Skip to main content

Health Encyclopedia

Search the Health Encyclopedia

Osgood-Schlatter disease

Definition

Osgood-Schlatter disease is a painful swelling of the bump on the upper part of the shinbone, just below the knee. This bump is called the anterior tibial tubercle.

Alternative Names

Osteochondrosis; Knee pain - Osgood-Schlatter

Causes

Osgood-Schlatter disease is thought to be caused by small injuries to the knee area from overuse before the knee is finished growing.

The quadriceps muscle is a large, strong muscle on the front part of the upper leg. When this muscle squeezes (contracts), it straightens the knee. The quadriceps muscle is an important muscle for running, jumping, and climbing.

When the quadriceps muscle is used a lot in sports activities during a child's growth spurt, this area becomes irritated or swollen and causes pain.

It is common in adolescents who play soccer, basketball, and volleyball, and who participate in gymnastics. Osgood-Schlatter disease affects more boys than girls.

Symptoms

The main symptom is painful swelling over a bump on the lower leg bone (shinbone). Symptoms occur on one or both legs.

You may have leg pain or knee pain, which gets worse with running, jumping, and climbing stairs.

The area is tender to pressure, and swelling ranges from mild to very severe.

Exams and Tests

Your health care provider can tell if you have this condition by doing a physical exam.

A bone x-ray may be normal, or it may show swelling or damage to the tibial tubercle. This is a bony bump below the knee. X-rays are rarely used unless the provider wants to rule out other causes of the pain.

Treatment

Osgood-Schlatter disease will almost always go away on its own once the child stops growing.

Treatment includes:

  • Resting the knee and decreasing activity when symptoms develop
  • Putting ice over the painful area 2 to 4 times a day, and after activities
  • Taking Ibuprofen or other nonsteroidal anti-inflammatory drugs (NSAIDs), or acetaminophen (Tylenol)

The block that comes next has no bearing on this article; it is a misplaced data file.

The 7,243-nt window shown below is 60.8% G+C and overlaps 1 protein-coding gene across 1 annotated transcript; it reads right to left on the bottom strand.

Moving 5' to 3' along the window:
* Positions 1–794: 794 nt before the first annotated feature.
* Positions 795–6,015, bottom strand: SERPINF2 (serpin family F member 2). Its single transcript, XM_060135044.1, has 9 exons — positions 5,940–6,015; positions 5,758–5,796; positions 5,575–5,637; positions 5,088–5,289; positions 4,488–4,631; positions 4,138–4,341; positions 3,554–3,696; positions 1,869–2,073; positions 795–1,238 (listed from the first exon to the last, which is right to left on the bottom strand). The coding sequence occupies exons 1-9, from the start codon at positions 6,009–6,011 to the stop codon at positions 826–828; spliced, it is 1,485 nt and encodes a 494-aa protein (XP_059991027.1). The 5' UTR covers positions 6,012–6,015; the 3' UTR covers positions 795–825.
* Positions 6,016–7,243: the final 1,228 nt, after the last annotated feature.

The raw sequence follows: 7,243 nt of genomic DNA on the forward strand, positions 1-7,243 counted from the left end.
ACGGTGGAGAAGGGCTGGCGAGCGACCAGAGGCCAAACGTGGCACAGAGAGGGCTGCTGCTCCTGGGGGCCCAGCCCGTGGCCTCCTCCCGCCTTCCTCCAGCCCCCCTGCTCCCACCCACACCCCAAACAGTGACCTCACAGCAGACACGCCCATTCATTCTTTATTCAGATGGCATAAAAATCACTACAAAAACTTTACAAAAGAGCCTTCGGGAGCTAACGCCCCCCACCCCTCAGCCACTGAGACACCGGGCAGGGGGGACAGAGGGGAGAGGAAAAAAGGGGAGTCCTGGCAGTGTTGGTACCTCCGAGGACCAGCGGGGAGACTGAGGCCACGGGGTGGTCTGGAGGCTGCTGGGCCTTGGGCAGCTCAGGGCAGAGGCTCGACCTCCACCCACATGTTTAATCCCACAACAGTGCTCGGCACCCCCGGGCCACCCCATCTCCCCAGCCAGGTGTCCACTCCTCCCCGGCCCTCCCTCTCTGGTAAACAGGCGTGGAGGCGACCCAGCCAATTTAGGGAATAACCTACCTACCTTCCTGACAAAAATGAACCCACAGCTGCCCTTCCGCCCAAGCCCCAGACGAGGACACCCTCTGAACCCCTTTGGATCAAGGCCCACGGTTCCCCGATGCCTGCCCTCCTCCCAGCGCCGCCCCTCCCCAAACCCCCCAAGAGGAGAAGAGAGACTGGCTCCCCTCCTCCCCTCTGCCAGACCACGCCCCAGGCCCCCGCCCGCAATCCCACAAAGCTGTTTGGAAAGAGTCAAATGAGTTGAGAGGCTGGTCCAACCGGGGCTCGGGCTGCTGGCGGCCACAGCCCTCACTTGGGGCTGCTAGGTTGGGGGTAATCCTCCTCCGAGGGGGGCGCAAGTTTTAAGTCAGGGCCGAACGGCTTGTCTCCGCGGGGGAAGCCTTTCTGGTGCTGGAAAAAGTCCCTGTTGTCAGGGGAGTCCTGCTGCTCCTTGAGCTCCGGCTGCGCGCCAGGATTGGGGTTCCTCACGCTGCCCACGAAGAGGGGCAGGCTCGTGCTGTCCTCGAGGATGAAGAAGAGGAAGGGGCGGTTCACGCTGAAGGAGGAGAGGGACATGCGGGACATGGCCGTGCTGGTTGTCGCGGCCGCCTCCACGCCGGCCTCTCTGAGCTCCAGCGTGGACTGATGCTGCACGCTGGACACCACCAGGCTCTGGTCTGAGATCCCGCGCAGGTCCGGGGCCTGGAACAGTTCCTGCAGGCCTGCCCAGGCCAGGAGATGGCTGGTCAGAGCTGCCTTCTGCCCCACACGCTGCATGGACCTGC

In many cases, the condition will get better using these methods.

Adolescents may play sports if the activity does not cause too much pain. However, symptoms will get better faster when activity is limited. Sometimes, a child will need to take a break from most or all sports for 2 or more months.

Rarely, a cast or brace may be used to support the leg until it heals if symptoms do not go away. This most often takes 6 to 8 weeks. Crutches may be used for walking to keep weight off the painful leg.

Surgery may be needed in rare cases.

Outlook (Prognosis)

Most cases get better on their own after a few weeks or months. Most cases go away once the child finished growing.

When to Contact a Medical Professional

Call your provider if your child has knee or leg pain, or if pain does not get better with treatment.

Prevention

The small injuries that may cause this disorder often go unnoticed, so prevention may not be possible. Regular stretching, both before and after exercise and athletics, can help prevent injury.

References

Milewski MD, Sweet SJ, Nissen CW, Prokop TK. Knee injuries in skeletally immature athletes. In: Miller MD, Thompson SR, eds. DeLee and Drez's Orthopaedic Sports Medicine. 4th ed. Philadelphia, PA: Elsevier Saunders; 2015:chap 135.

Sarkissian EJ, Lawrence JTR. The knee. In: Kliegman RM, Stanton BF, St. Geme JW, Schor NF, eds. Nelson Textbook of Pediatrics. 20th ed. Philadelphia, PA: Elsevier; 2016:chap 677.

Review Date:12/9/2016
Reviewed By:Neil K. Kaneshiro, MD, MHA, Clinical Assistant Professor of Pediatrics, University of Washington School of Medicine, Seattle, WA. Also reviewed by David Zieve, MD, MHA, Medical Director, Brenda Conaway, Editorial Director, and the A.D.A.M. Editorial team.

The information provided herein should not be used during any medical emergency or for the diagnosis or treatment of any medical condition. A licensed medical professional should be consulted for diagnosis and treatment of any and all medical conditions. Call 911 for all medical emergencies. Links to other sites are provided for information only -- they do not constitute endorsements of those other sites. © 1997-A.D.A.M., Inc. Any duplication or distribution of the information contained herein is strictly prohibited.

adam.com

The Agency for Health Care Administration (Agency) and this website do not claim the information on, or referred to by, this site is error free. This site may include links to websites of other government agencies or private groups. Our Agency and this website do not control such sites and are not responsible for their content. Reference to or links to any other group, product, service, or information does not mean our Agency or this website approves of that group, product, service, or information.

Additionally, while health information provided through this website may be a valuable resource for the public, it is not designed to offer medical advice. Talk with your doctor about medical care questions you may have.

Health
Outcome Data

No data available for this condition/procedure.

Read More

Health Encyclopedia

More Features

We Appreciate Your Feedback!
1. Did you find this information useful?
         Yes
         No
2. Would you recommend this website to family and friends?
         Yes
         No